Individual and Combined Effects of Job Strain Components on Subsequent Morbidity and Mortality : Epidemiology

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Individual and Combined Effects of Job Strain Components on Subsequent Morbidity and Mortality

Kivimäki, Mika; Nyberg, Solja T.; Pentti, Jaana; Madsen, Ida E. H.; Hanson, Linda L. Magnusson; Rugulies, Reiner; Vahtera, Jussi; Coggon, David; on behalf of the IPD-Work consortium*

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doi: 10.1097/EDE.0000000000001020

To the Editor:

In analyses of longitudinal data from 7 to 14 cohort studies, the Individual Participant Data Meta-analysis in Working Populations (IPD-Work) consortium has demonstrated associations of job strain with an increased risk of coronary heart disease (CHD),1 ischemic stroke,2 type 2 diabetes,3 and depression.4 Moreover, among men who already had cardiometabolic disease, job strain carried a 1.6-fold increased risk of death.5 In contrast, no association was evident with other health outcomes, such as cancer, chronic obstructive pulmonary disease, asthma, Crohn’s disease or ulcerative colitis (eAppendix, p. 2; https://links.lww.com/EDE/B507).

In all those analyses, job strain was defined by the combination of high occupational demands with low control,6 and was selected for investigation because, based on psychological theory,7,8 it was expected a priori to trigger harmful stress responses that might cause or promote chronic disease. Some commentators, however, have challenged this predefined approach and questioned the extent to which the observed associations with cardiometabolic outcomes and depression reflect effects specific to job strain, or whether they might be driven by independent effects of high occupational demands or low job control.9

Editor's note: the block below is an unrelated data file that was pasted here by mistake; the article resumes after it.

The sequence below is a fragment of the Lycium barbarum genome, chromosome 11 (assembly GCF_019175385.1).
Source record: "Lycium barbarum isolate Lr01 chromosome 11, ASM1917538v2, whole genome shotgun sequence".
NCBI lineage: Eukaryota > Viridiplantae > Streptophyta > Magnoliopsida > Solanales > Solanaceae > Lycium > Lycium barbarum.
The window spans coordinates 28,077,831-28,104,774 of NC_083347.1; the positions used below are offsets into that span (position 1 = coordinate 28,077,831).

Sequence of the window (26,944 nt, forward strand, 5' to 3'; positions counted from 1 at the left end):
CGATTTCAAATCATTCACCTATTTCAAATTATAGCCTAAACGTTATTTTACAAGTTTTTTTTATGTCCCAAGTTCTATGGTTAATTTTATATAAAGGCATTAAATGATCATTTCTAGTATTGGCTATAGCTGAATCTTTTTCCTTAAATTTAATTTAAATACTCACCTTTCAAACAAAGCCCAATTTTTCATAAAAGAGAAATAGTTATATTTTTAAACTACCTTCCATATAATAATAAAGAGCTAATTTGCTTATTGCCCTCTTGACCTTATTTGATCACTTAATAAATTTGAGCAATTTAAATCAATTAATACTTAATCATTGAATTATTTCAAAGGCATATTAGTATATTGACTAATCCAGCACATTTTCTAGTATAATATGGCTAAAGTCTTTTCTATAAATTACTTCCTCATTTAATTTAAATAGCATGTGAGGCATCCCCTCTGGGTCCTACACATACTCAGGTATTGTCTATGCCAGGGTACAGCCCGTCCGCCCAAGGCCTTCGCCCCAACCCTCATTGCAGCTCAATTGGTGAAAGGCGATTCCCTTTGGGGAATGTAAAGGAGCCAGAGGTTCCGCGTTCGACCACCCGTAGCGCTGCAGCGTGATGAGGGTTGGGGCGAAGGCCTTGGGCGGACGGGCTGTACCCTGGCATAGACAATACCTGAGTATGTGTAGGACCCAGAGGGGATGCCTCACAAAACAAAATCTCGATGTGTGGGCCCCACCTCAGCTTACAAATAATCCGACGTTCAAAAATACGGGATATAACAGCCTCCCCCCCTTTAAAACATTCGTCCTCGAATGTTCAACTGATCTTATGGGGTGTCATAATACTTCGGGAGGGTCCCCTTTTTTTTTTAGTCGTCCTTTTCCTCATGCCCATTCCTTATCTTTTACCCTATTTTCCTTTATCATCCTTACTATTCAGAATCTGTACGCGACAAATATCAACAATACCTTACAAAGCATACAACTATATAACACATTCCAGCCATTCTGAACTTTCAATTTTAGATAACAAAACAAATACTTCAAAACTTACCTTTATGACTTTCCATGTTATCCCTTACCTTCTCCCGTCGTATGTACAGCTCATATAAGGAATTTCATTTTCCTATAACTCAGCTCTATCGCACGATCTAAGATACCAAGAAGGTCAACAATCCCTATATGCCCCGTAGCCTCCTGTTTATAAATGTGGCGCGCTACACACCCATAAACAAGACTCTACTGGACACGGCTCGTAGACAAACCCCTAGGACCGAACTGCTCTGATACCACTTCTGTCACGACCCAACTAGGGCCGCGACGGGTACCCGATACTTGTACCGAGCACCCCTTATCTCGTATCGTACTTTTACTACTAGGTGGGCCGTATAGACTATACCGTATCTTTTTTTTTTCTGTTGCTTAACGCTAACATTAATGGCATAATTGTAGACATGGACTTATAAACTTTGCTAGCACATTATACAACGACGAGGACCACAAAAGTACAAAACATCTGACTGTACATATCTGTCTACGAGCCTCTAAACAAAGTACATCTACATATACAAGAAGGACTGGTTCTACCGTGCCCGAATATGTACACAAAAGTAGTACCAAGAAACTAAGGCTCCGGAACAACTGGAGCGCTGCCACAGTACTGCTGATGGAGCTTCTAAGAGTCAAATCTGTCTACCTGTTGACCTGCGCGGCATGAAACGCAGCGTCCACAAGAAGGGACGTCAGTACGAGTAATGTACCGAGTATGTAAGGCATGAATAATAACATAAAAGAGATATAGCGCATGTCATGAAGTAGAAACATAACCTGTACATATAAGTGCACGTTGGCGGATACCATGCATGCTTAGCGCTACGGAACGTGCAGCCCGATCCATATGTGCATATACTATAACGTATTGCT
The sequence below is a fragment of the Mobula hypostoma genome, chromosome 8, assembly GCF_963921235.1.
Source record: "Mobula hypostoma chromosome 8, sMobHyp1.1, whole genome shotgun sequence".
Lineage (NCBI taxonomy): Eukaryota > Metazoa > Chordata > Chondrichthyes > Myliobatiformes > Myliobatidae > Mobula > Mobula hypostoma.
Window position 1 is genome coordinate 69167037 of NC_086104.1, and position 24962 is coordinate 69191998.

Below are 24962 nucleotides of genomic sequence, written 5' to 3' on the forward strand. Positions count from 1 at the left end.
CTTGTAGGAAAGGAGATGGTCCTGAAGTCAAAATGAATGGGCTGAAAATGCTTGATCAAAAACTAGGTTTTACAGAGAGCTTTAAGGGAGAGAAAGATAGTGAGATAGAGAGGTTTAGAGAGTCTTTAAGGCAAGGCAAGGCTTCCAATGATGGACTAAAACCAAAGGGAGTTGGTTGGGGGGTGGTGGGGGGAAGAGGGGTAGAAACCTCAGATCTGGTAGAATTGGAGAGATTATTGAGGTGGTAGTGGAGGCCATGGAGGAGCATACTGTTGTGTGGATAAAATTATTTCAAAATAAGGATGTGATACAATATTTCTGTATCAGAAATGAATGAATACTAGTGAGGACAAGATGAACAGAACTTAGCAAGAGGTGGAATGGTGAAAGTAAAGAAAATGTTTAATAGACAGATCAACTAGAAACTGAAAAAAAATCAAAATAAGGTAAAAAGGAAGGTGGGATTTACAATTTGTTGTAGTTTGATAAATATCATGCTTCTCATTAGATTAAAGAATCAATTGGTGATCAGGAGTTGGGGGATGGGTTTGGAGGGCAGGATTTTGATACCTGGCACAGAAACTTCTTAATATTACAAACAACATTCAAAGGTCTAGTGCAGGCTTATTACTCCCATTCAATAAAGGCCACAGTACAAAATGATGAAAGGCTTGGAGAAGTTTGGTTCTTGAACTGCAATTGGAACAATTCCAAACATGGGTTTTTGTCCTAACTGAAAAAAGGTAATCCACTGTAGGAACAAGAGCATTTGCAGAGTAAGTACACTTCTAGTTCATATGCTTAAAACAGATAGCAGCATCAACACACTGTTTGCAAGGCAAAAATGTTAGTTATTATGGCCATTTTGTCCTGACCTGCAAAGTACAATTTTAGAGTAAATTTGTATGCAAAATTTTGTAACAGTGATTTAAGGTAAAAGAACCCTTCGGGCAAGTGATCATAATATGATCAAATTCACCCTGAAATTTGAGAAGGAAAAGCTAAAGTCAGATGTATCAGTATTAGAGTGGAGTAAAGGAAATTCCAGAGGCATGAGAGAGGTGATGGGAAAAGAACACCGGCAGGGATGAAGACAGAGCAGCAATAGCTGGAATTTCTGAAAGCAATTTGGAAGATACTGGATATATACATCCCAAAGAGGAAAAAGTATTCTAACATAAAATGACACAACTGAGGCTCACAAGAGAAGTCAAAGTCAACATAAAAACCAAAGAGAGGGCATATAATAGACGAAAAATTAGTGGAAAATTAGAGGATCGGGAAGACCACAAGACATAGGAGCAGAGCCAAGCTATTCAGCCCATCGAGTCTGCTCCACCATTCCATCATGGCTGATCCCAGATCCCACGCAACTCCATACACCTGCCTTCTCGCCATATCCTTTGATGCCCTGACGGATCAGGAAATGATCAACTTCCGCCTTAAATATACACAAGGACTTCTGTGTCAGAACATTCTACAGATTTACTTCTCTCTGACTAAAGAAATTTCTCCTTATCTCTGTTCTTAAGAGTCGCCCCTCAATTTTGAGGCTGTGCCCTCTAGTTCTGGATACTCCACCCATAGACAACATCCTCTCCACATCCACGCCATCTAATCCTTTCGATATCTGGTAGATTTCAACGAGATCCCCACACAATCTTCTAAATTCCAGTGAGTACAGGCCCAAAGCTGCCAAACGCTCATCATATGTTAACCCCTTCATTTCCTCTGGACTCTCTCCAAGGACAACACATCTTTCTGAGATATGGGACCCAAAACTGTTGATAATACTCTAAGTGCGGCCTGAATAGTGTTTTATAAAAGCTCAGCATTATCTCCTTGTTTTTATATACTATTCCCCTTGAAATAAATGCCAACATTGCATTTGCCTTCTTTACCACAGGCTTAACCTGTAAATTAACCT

Here we address that concern by presenting further analyses of the IPD-Work datasets. We report separate risk estimates for each combination of occupational demands and control, taking the combination of “neither high demands nor low control” as the reference. A description of the study populations and assessment of outcomes (i.e., CHD,1 ischemic stroke,2 type 2 diabetes,3 depression4, and, among men with cardiometabolic disease, total mortality)5 has been published previously and is summarized in the eAppendix (p. 1–5; https://links.lww.com/EDE/B507).

The Table shows the results of previous IPD-Work studies on job strain as a binary exposure (part A) and those of the present analysis on job strain components (parts B and C). For each outcome, the summary risk estimates for job strain in the current component-specific analysis (part B) were similar in direction and magnitude to those previously published for the binary job strain variable (part A). In addition, age-, sex-, and socioeconomic status-adjusted hazard ratios for high demands with low control (i.e., job strain) were substantially higher than those for high demands in the absence of low control and low control in the absence of high demands (part B).

T1
TABLE.:
Adjusted hazard ratios for the association of binary job strain variable with morbidity and mortality in previous IPD-Work studies (A) and age-, sex-, and socioeconomic status-adjusted hazard ratios for the associations of job strain components with these outcomes (B and C)